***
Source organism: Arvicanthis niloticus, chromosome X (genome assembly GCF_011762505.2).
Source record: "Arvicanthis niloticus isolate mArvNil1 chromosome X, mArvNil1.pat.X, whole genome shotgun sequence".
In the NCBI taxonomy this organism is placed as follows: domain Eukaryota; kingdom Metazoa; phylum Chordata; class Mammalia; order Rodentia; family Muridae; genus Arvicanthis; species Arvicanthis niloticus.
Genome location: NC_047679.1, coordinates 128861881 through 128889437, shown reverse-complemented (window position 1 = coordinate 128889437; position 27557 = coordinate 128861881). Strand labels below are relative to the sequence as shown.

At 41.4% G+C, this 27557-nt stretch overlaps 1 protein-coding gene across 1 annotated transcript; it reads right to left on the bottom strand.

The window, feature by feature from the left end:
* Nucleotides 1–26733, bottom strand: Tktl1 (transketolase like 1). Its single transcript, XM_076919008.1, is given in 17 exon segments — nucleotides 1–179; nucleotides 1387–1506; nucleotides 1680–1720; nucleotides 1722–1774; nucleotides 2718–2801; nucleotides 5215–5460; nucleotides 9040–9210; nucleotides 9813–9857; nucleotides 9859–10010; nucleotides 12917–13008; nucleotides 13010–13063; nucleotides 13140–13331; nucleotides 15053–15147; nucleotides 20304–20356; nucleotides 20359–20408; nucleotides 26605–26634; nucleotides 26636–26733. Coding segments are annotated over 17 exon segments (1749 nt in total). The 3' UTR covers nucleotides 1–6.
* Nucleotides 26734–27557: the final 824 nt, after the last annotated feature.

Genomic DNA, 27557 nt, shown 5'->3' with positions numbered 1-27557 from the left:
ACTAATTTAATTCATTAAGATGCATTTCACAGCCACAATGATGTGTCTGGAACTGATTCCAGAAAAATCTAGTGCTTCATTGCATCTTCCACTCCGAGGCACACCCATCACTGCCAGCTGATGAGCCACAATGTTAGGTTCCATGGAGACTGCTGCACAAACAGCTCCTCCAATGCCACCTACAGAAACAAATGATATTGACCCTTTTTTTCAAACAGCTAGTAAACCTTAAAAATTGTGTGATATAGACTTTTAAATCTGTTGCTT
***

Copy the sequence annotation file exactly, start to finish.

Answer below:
Source organism: Arvicanthis niloticus, chromosome X (genome assembly GCF_011762505.2).
Source record: "Arvicanthis niloticus isolate mArvNil1 chromosome X, mArvNil1.pat.X, whole genome shotgun sequence".
In the NCBI taxonomy this organism is placed as follows: domain Eukaryota; kingdom Metazoa; phylum Chordata; class Mammalia; order Rodentia; family Muridae; genus Arvicanthis; species Arvicanthis niloticus.
Genome location: NC_047679.1, coordinates 128861881 through 128889437, shown reverse-complemented (window position 1 = coordinate 128889437; position 27557 = coordinate 128861881). Strand labels below are relative to the sequence as shown.

At 41.4% G+C, this 27557-nt stretch overlaps 1 protein-coding gene across 1 annotated transcript; it reads right to left on the bottom strand.

The window, feature by feature from the left end:
* Nucleotides 1–26733, bottom strand: Tktl1 (transketolase like 1). Its single transcript, XM_076919008.1, is given in 17 exon segments — nucleotides 1–179; nucleotides 1387–1506; nucleotides 1680–1720; nucleotides 1722–1774; nucleotides 2718–2801; nucleotides 5215–5460; nucleotides 9040–9210; nucleotides 9813–9857; nucleotides 9859–10010; nucleotides 12917–13008; nucleotides 13010–13063; nucleotides 13140–13331; nucleotides 15053–15147; nucleotides 20304–20356; nucleotides 20359–20408; nucleotides 26605–26634; nucleotides 26636–26733. Coding segments are annotated over 17 exon segments (1749 nt in total). The 3' UTR covers nucleotides 1–6.
* Nucleotides 26734–27557: the final 824 nt, after the last annotated feature.

Genomic DNA, 27557 nt, shown 5'->3' with positions numbered 1-27557 from the left:
ACTAATTTAATTCATTAAGATGCATTTCACAGCCACAATGATGTGTCTGGAACTGATTCCAGAAAAATCTAGTGCTTCATTGCATCTTCCACTCCGAGGCACACCCATCACTGCCAGCTGATGAGCCACAATGTTAGGTTCCATGGAGACTGCTGCACAAACAGCTCCTCCAATGCCACCTACAGAAACAAATGATATTGACCCTTTTTTTCAAACAGCTAGTAAACCTTAAAAATTGTGTGATATAGACTTTTAAATCTGTTGCTT